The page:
The crack wasn’t deep but it followed the entire length of the sub wall. I’ve seen these before in older homes, newer homes, and everything in between. I walked the client through the rest of the home inspection and I hoped this would not be the dreaded Deal Breaker issue. Before the home inspector even reported back to the buyer, I knew it signaled a problem, but just how big?
Realtors are not home inspectors.
Realtors always seem to have all the answers, but we are not trained in the art of how and why of home inspection. When you get a property inspected the right way, you want to know how it is working now, what happened to it in the past and how long stuff will keep working in the future. Simple, right? Just like when you take a used car into your favorite mechanic, you want to know what you are buying, before you drop that big down payment on it.
So how bad is it?
A crack on the foundation isn’t always worrisome. It could merely be a hairline settling crack, which is normal. But you want to have it looked at if it is wide, long or deep. This is exactly why you get a home inspector to put everything he/she finds into a report and hold onto it for future reminders. Other major issues can include roofing problems, termites and HVAC and wiring issues.
Is this the deal breaker?
Here’s the thing: Only the buyer determines if the issue is the deal breaker-not me! I will help the buyer to determine if the issue is nothing, a simple fix, or an expensive fix. Coming up with solutions will involve getting estimates from a reliable contractor who specializes in foundation issues. Then your buyer can give this information to the seller with a request to review it per re-negotiating on the contract, because as your Realtor recommended, you put in your contract to purchase the property pending the home inspection, right? Will the buyer panic at the home inspectors report? Well, now, that depends a lot on the Realtor. Talking with the buyer through the issues, the ups and downs of home buying and what they expect the outcome to be should have been done by now. Communication is vital to understanding what a buyer will and will not accept. I’ve seen a major issue be taken care of 100% by the owners because they know the next buyer will find the same issue anyway. I’ve seen buyers get the credit they needed to fix it later on at the closing table. I’ve also seen owners think this one issue kills the house completely for them and walk away. This happened once, on an short sale, so it was not very surprising that the bank wasn’t too keen on the idea of compromising even more on the price tag. But I’ve never had a buyer walk away as long as the owner was willing to work it out, as long as they knew what they were getting into.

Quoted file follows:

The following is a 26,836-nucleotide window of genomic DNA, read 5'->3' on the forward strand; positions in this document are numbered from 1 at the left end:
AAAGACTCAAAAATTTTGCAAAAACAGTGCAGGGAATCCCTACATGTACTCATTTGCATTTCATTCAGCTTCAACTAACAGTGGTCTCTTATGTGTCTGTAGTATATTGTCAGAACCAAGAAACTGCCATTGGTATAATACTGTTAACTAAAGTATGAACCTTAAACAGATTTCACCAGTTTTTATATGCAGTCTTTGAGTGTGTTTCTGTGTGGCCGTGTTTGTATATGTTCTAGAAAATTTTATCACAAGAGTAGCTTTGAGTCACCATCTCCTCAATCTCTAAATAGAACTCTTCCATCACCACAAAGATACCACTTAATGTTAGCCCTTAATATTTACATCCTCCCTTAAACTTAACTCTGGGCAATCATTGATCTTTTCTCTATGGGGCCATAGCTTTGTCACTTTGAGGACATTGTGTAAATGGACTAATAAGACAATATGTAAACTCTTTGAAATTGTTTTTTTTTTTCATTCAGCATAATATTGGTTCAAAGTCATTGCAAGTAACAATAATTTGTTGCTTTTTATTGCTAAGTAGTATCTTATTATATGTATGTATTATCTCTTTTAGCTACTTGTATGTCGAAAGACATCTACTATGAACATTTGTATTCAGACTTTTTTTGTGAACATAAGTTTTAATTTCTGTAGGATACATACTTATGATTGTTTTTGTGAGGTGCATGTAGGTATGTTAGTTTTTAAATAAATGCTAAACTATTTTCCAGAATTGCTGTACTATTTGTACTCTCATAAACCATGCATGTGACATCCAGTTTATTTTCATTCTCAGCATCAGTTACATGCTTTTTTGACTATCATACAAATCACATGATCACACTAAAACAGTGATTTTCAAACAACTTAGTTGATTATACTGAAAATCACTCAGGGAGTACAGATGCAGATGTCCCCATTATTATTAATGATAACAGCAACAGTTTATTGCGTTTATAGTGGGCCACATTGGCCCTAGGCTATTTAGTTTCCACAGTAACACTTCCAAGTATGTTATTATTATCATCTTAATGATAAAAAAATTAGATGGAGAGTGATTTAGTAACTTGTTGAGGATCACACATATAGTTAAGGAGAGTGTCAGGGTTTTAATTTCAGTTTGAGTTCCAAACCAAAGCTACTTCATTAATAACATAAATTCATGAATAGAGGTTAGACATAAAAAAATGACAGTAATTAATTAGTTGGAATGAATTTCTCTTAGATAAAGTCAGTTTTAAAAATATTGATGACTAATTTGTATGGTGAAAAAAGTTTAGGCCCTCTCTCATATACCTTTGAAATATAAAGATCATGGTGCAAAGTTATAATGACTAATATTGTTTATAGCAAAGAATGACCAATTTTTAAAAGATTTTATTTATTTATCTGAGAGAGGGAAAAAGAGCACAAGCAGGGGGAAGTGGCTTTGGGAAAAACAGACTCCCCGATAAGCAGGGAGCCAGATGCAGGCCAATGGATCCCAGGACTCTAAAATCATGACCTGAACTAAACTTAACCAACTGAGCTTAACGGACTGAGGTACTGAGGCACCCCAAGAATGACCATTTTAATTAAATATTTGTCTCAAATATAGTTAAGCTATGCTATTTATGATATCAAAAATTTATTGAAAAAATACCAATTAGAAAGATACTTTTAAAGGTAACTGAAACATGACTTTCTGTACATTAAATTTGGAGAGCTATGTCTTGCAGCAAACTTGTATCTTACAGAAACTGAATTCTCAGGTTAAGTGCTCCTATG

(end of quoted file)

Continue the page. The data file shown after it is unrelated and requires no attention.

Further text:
Educating the buyer is essential.
One of the hardest things a Realtor has to do is to educate the buyer to make sound decisions. There is no perfect house! However, not every buyer wants to deal with a headache of foundation issues, but my experience has shown me that there is a buyer out there for every property, no matter the issues. Giving a buyer all the tools they need to make these decisions, such as a thorough home inspection with full written report, outside third party opinions, fair estimates from reputable contractors and realistic expectations that a seller will work in good faith to finalize a sale, will all help get a deal breaker issue resolved into a smooth closing for happy homeowners.
Check out my blog from last month “Is Wood Grain Tile the Spork of Flooring?”